New Concealed Carry Bill Keeps an Extra Close Watch on Instructors
Thousands have rushed to obtain a concealed carry permit this year. Some so eager, they try to bypass the training process.
"Somebody who's working a lot of hours and just can't get freed up to do sixteen hours class may come up and offer an instructor a certain amount of money just to give them a certificate."
Russell Chadwell, the owner of rc firearms training, has never accepted such an offer. However, there's a current bill being debated in the Illinois legislature targeting those who do.
John Boch is President of the Illinois Chapter of Guns Save Life. He says, "Some instructors are sending their students to the range to qualify with live fire and they don't even bother to accompany their students to the range. They just tell them to bring the targets back to the hotel."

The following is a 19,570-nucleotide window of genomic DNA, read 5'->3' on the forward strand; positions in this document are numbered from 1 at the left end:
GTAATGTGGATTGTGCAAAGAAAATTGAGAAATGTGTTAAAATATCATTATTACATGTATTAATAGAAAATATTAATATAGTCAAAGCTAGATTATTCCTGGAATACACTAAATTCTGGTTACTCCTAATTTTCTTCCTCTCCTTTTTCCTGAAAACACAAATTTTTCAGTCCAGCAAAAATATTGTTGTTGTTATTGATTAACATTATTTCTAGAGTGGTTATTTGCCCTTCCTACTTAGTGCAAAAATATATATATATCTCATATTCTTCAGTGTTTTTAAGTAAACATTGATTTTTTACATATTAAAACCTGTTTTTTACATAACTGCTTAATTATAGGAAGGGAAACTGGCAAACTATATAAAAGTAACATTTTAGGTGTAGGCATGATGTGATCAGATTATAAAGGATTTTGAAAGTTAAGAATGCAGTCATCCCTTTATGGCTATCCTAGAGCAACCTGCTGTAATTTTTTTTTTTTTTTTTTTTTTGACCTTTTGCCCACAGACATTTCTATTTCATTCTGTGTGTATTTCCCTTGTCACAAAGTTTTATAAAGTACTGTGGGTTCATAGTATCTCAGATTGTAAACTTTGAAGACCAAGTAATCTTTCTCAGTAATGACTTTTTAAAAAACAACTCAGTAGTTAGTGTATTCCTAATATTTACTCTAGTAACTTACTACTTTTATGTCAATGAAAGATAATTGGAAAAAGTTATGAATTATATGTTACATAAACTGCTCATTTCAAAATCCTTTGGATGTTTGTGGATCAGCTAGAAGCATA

The bill has many instructors up in arms. They say there are no safeguards protecting those who may slightly deviate from training course requirements. The main one being the length of the course which is supposed to be 16 hours.
"If one student happens to say, for example, well we let out 10 minutes early," said Chadwell. "And they make that allegation. Then we're fighting to defend ourselves from being fined."
Any instructor who signs a certificate knowing that a student has not met the requirements could have their credentials revoked, face up to 1 year of jail time, and be fined up to 62-thousand dollars. Many think these penalties are too harsh.
"I think they should change the penalties more than the rules," said Chadwell
"Theoretically these people should be charged with, i suppose, a felony for committing purgery," said Boch.
Like Chadwell, many instructors are contacting state lawmakers in hopes of getting the bill amended.